We all know that we should not use something that someone else has written in a manner that suggests the words are our own – we should clearly state our source.
When it comes to using images, matters can be far less clear because you aren’t likely to be able to protect yourself by stating where you got a picture. If it is subject to copyright, you need permission to use it. It is as simple as that. Also, nowadays, under international law, copyright applies automatically if a piece of work is presented in a tangible form. The owner no longer has to specifically state that his work is subject to copyright.
Copying images from a book or the Internet for anything other that private use will almost always involve a breach of copyright unless permission has been granted explicitly or it can be claimed that you are making ‘fair use’ of the material. This expression comes from the USA. There is a similar concept in the United Kingdom but the law if far more restrictive in the European country.
‘Fair use’ tends to apply in an educational or non-profit context. However, just because you work in this context, does not mean you are free to download, copy, duplicate or disseminate images – quite the contrary. The expression implies using the images in a restricted environment and in a highly controlled manner. In addition, although this is a legal concept, it is vague – one legal interpretation of a set of circumstances may vary from the judgement of another legal expert.
What about the Internet? We’ve said this already, but it’s worth repeating – you should always remember that copyright legislation is likely to apply even if a website does not specifically state that an image is copyrighted. There is also the problem of encountering a situation in which an image is being used by someone other than the copyright owner. That person may mistakenly state that the image can be downloaded and used freely. It cannot be assumed that, because an image appears in numerous websites (including blogs), it is available to be used as you so desire.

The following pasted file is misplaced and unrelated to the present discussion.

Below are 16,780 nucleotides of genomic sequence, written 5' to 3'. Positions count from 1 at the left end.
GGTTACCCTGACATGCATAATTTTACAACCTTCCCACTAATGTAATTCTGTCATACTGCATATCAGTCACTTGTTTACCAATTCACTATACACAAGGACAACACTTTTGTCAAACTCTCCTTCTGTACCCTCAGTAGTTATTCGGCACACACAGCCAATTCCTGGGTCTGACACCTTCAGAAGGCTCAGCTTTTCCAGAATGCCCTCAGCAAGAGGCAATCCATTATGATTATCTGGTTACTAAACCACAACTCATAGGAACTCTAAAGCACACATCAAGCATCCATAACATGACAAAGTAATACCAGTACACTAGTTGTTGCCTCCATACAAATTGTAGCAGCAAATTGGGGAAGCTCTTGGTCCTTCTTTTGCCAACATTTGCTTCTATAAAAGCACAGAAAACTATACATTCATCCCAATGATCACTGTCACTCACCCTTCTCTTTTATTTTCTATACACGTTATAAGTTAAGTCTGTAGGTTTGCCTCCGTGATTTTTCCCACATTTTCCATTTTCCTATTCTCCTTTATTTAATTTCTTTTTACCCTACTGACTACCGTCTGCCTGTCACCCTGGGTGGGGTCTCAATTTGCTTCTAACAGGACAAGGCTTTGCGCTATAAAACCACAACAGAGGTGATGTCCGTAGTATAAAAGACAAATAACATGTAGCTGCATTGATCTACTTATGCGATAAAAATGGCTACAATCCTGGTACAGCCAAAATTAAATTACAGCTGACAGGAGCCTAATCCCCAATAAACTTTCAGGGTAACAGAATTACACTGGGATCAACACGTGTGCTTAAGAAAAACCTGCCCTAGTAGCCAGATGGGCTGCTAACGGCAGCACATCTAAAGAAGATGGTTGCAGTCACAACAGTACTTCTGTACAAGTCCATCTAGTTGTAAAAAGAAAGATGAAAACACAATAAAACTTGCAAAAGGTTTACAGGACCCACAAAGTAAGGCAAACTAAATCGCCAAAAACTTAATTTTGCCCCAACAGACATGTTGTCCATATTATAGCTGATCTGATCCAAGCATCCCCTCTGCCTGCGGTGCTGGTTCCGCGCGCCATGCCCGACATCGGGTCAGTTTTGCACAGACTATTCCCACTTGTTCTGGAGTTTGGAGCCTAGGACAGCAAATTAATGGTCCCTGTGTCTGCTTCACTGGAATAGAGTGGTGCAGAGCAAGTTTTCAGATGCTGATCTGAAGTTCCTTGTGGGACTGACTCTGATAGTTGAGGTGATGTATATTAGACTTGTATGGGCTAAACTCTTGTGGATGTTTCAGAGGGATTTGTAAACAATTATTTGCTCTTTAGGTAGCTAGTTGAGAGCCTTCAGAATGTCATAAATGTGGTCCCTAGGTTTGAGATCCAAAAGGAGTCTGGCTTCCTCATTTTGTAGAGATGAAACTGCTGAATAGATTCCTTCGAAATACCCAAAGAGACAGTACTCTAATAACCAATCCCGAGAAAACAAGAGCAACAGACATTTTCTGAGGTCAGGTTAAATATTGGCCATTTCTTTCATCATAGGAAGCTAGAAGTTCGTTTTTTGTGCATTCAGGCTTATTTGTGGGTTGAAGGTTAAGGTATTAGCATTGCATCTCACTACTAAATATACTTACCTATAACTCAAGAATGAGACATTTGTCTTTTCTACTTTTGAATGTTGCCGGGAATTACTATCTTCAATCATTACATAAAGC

Good quality, high resolution pictures tend to be rigorously protected. You may be permitted to download such images but, almost inevitably, you will have to pay for the privilege. Under the law, if an image is freely available, at a fair price, you need to pay that price in order to make use of the image (unless, of course, you can persuade the owner to waive the fee).
Those organizations that say that their images can be copied free of charge do not necessarily want them to be used for commercial purposes or in the context of a public event (eg lecture, exhibition). If you download a picture belonging to such an organization, it will be assumed that you have read and understood the licensing agreement that dictates how you can make use of the image and you can be prosecuted if you breach these conditions.
Some websites state that images can be downloaded and used for any purpose. These sites usually have an educational or philanthropic purpose. An example is www.freenaturepictures.com.
A website that you may find useful is www.tasi.ac.uk. This British site belongs to the Technical Advisory Service for Images and it provides good guidance on the legal position in Britain.
The public participates in the development of Wikipedia. Some people may, therefore, assume that all pictures appearing in Wikipedia are in the public domain and that you are free to copy them for any type of use. This is not the case. Many contributors to Wikipedia have actually waived their copyright. However, you should check the status of an image before downloading it.
Wikipedia has a detailed policy for uploading images and they should be tagged in different ways to represent their copyright status. If you left-click on an image you can obtain access to a page that states the ‘history’ of the picture and its copyright status.
Some other organizations provide a similar facility that enables you to identify the legal status of an image. Unfortunately, many, many websites contain absolutely no guidance. There is only one way of remaining safe – do not download and use an image unless you have received explicit permission.